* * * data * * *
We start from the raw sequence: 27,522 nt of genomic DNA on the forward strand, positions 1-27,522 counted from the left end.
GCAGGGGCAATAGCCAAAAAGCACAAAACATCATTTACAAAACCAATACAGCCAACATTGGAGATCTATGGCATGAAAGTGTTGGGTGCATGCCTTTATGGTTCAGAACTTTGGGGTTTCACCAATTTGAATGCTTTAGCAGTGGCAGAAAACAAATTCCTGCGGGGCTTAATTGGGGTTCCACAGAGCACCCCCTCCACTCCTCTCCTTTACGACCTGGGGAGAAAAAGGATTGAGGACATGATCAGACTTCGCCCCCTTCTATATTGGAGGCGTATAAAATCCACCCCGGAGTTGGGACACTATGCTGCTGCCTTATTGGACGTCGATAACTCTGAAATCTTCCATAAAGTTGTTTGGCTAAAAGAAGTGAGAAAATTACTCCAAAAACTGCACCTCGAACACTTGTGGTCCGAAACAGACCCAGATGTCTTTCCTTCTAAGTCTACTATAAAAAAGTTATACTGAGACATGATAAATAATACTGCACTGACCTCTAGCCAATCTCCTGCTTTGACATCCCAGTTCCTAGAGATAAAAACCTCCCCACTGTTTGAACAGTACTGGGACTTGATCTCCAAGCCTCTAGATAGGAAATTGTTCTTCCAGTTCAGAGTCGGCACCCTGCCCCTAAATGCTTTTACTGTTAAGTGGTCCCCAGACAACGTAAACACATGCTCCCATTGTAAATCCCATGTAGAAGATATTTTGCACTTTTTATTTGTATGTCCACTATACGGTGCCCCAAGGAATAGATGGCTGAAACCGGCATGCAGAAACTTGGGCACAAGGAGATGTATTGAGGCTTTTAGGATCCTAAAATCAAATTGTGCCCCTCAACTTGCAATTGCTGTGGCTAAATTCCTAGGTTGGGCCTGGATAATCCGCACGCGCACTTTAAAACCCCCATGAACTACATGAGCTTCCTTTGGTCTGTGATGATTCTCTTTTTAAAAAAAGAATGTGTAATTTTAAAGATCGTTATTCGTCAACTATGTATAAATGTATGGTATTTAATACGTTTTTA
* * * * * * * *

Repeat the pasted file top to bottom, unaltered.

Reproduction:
We start from the raw sequence: 27,522 nt of genomic DNA on the forward strand, positions 1-27,522 counted from the left end.
GCAGGGGCAATAGCCAAAAAGCACAAAACATCATTTACAAAACCAATACAGCCAACATTGGAGATCTATGGCATGAAAGTGTTGGGTGCATGCCTTTATGGTTCAGAACTTTGGGGTTTCACCAATTTGAATGCTTTAGCAGTGGCAGAAAACAAATTCCTGCGGGGCTTAATTGGGGTTCCACAGAGCACCCCCTCCACTCCTCTCCTTTACGACCTGGGGAGAAAAAGGATTGAGGACATGATCAGACTTCGCCCCCTTCTATATTGGAGGCGTATAAAATCCACCCCGGAGTTGGGACACTATGCTGCTGCCTTATTGGACGTCGATAACTCTGAAATCTTCCATAAAGTTGTTTGGCTAAAAGAAGTGAGAAAATTACTCCAAAAACTGCACCTCGAACACTTGTGGTCCGAAACAGACCCAGATGTCTTTCCTTCTAAGTCTACTATAAAAAAGTTATACTGAGACATGATAAATAATACTGCACTGACCTCTAGCCAATCTCCTGCTTTGACATCCCAGTTCCTAGAGATAAAAACCTCCCCACTGTTTGAACAGTACTGGGACTTGATCTCCAAGCCTCTAGATAGGAAATTGTTCTTCCAGTTCAGAGTCGGCACCCTGCCCCTAAATGCTTTTACTGTTAAGTGGTCCCCAGACAACGTAAACACATGCTCCCATTGTAAATCCCATGTAGAAGATATTTTGCACTTTTTATTTGTATGTCCACTATACGGTGCCCCAAGGAATAGATGGCTGAAACCGGCATGCAGAAACTTGGGCACAAGGAGATGTATTGAGGCTTTTAGGATCCTAAAATCAAATTGTGCCCCTCAACTTGCAATTGCTGTGGCTAAATTCCTAGGTTGGGCCTGGATAATCCGCACGCGCACTTTAAAACCCCCATGAACTACATGAGCTTCCTTTGGTCTGTGATGATTCTCTTTTTAAAAAAAGAATGTGTAATTTTAAAGATCGTTATTCGTCAACTATGTATAAATGTATGGTATTTAATACGTTTTTA